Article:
85[hocna] CARRYING OUR CROSS
- Mar 4, 2000Recently I came across an Internet poll that asked the question "Should
patients and doctors have the right to participate in physician-assisted
suicides?". When I checked the results of the poll I was surprised to
see that out of 39,374 votes, 65% voted "yes", 5% "don't know" and only
It caused me to think about our society which encourages us to run away
from our Cross. Since our society stresses the importance of a
self-seeking existence it naturally follows that difficulties and
anything that causes us pain should be avoided at all costs. This
leaves the door open to suicide, euthanasia and abortion.
Our Holy Fathers taught us to carry our Cross and that our Lord will
bear the greater part of the burden. Below is a true occurrence taken
from the life of Elder Ambrose of Optina 1812 - 1891. I don't believe
any further comment is necessary
Fr. George Kosov, the now-famous priest of the village of
Spas-Chekriak, of the Orel Province, related the following: "When I
arrived at my parish, I was seized with panic: What am I supposed to do
here? No way to live, no way to serve! The house was old -
dilapidated; the church - you go to serve and you might fall through the
floor boards. There was almost no income; the parishioners were far
from the church and from the clergy. The people were poor; in the best
of times they could barely feed themselves. What could I do here? I
was then a young priest, inexperienced; on top of that my health was
weak, and I coughed up blood. My matushka was an orphan, poor, without
any dowry. Consequently, neither from here nor from there was there any
support, and I also had younger brothers on my hands. It remained only
to run away. That's what I contemplated. At that time the glory of
Elder Ambrose was great. Optina Monastery was thirty-six miles from
us. Once in summer, on a sleepless night I raised myself up from my
pillow. It was neither light nor daybreak; I put my knapsack on my
shoulders and off I went to him for a blessing to leave the parish. At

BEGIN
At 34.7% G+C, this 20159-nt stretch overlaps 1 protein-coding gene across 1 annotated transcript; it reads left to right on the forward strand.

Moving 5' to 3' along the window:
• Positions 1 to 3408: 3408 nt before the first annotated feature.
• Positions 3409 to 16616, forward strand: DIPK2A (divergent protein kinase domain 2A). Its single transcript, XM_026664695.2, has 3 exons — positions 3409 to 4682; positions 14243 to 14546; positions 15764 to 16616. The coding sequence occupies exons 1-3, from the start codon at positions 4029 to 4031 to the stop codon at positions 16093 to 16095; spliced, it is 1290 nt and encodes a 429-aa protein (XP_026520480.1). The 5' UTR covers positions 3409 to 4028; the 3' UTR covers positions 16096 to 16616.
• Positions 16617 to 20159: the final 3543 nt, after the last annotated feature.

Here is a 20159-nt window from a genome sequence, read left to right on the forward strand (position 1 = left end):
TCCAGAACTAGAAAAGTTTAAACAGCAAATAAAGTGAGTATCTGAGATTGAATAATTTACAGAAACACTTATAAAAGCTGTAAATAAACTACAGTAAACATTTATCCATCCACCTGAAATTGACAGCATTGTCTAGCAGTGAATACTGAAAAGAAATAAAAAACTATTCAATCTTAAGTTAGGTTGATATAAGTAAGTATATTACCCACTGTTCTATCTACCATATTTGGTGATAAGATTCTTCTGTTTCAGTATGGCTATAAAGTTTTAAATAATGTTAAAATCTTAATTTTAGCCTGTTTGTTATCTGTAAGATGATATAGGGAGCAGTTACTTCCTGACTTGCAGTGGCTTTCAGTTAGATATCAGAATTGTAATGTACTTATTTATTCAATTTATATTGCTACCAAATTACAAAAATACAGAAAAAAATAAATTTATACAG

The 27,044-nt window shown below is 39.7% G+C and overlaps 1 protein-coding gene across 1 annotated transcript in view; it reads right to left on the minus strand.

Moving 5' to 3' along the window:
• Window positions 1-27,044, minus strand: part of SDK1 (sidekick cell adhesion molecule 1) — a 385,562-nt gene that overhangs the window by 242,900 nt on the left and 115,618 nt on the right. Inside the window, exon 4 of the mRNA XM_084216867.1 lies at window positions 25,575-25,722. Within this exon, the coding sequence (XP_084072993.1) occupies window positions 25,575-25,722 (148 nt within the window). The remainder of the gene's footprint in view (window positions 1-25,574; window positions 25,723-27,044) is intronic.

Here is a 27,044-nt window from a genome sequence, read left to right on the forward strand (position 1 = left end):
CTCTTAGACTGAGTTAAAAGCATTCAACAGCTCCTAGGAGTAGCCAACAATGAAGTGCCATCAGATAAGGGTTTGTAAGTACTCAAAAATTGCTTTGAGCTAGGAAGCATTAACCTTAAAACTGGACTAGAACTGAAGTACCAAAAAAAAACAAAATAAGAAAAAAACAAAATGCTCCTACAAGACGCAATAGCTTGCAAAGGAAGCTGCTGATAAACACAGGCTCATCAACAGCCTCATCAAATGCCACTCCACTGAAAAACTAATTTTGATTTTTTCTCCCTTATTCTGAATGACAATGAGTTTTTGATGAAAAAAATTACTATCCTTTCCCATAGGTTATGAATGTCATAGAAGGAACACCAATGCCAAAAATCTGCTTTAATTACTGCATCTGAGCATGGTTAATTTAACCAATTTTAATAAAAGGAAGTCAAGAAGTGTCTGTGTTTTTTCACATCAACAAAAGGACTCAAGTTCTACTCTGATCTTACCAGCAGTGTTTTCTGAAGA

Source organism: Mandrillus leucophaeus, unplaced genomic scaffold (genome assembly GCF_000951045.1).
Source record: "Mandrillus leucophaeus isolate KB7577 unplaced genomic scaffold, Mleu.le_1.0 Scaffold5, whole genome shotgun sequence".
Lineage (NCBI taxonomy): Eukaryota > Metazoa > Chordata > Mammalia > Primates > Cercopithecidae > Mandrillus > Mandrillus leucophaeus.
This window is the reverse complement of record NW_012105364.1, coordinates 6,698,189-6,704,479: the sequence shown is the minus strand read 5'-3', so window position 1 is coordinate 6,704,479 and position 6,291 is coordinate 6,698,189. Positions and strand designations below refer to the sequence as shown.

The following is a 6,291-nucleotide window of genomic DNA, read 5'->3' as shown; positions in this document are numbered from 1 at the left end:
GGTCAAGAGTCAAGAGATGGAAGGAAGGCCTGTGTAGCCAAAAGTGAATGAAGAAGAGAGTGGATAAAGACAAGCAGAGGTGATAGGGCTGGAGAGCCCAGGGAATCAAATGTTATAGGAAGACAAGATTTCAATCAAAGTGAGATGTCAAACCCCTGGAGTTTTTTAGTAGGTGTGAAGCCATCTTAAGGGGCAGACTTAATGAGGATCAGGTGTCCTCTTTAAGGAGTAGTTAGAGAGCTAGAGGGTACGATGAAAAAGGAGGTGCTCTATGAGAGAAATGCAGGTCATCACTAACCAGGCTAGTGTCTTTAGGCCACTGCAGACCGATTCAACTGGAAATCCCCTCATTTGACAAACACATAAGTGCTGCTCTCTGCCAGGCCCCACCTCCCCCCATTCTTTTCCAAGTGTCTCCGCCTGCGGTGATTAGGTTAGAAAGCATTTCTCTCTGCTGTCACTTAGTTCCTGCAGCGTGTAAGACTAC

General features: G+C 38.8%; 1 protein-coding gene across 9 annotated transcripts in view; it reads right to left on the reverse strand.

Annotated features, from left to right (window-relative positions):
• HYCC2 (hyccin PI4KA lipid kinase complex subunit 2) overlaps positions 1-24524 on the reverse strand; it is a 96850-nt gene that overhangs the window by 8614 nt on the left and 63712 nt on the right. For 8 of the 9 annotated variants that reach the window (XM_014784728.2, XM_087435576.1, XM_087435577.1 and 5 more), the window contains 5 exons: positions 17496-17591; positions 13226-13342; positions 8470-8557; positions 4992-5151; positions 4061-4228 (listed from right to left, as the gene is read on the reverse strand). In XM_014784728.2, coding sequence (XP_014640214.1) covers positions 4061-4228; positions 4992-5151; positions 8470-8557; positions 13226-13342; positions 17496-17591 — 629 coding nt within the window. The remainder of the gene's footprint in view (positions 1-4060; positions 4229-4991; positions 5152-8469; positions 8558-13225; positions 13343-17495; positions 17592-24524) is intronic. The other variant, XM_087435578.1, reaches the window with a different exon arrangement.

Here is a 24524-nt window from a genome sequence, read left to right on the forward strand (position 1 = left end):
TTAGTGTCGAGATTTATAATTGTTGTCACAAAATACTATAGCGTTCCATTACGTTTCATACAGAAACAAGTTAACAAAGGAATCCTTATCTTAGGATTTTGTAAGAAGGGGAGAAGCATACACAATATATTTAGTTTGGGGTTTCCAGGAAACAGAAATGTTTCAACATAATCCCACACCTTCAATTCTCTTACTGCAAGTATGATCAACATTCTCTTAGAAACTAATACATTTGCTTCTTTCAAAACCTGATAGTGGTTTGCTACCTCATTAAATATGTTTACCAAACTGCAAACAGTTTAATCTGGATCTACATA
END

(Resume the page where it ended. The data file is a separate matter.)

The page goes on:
4:00 in the afternoon I was already at Optina. Batiushka didn't know
me, either by sight or by having heard about me. I went into his 'hut'
and there were already people there - a crowd, waiting for Batiushka to
come out. I stood on the side to wait. I look, and out he comes, and
straight at me through everyone he beckons me to come to him: 'You,
priest! What on earth are you contemplating? to abandon all? Eh?
Don't you know Who assigns priests? And you want to leave?... His
church, see, is old; it has started to fall down.... But you-build a new
one, a big, stone one, and warm; and the floor - make it wooden.
They'll bring sick people there, so it will be warm for them. Go home,
priest, go; and kick that nonsense out of your head. Remember - a
church; build a church, like I'm telling you. Go, priest; God bless
"But I had no sign of priestly garb on. I couldn't utter a word. I
went home right away. I'm walking and thinking: what on earth is this?
I have to build a stone church? At home you're almost dying from
hunger, and now build a church. How skillfully he consoles; there was
nothing to say.
"I came home and somehow dodged my wife's questions; well, what was I
supposed to say to her?! I said only that the Elder didn't bless me to
ask for a transfer. What was going on in my soul then, you can't even
put into words....
"A nagging depression came over me. I want to pray but no prayers go on
in my mind. I didn't talk with people, not even with my wife. I became
lost in thought. And I began to hear, both night and day, mostly at
night, some kind of strange voices: 'Get out,' they say, 'quick! You're
alone and there are lots of us! How are you going to fight with us?!
We'll be the death of you altogether!...' Hallucinations, it must be....
Well, whatever it was, it finally got to the point that not only was I
unable to pray, now blasphemous thoughts began to pop into my head....
Night comes. I can't sleep-and some kind of power throws me right off
the bed onto the floor, and not in a dream, but right when I'm wide
awake. It just picks me up and tosses me from the bed to the floor' And
the voices, even more dreadful, more terrible, more persistent: 'Get
away, get away from us!'
"Terrified, barely remaining sane from the fear I was going through, I
again rushed to Fr. Ambrose. Fr. Ambrose, as soon as he saw me,
straightway, without questioning me at all, says to me: "'Well, what are
you scared of, priest? He's one, and there are two of you.' "'How is
that, Batiushka?' I say. "'Christ God and you-see, that comes out to
two. And the enemy-he's one. Go home,' he says, 'and do not be afraid
of anything that's before you; and the church, the big stone church, and
warm-don't forget to build it. God bless you!' "And with that, I left.
I come home, and it's as if a mountain had fallen from my heart. And
all fear fell away from me.
Right then I began to pray to God. I put an analogion in the church
behind the left cliros before the icon of the Heavenly Queen, lit a
lampada, lit a candle; and I began, all alone in the church, to read a
Canon to Her. I began to add some of the other prayers.
"I look and, after a week, someone else came alone, stood by himself in
a corner, and together, with me prayed to God. Then another, a third,
and already they began to gather and fill the church...."
We will add to this that now, by the care of Fr. George, a large stone
church, a hospice, orphanages and schools have been built, and from all
the ends of Russia worshippers come for advice, a blessing, prayer and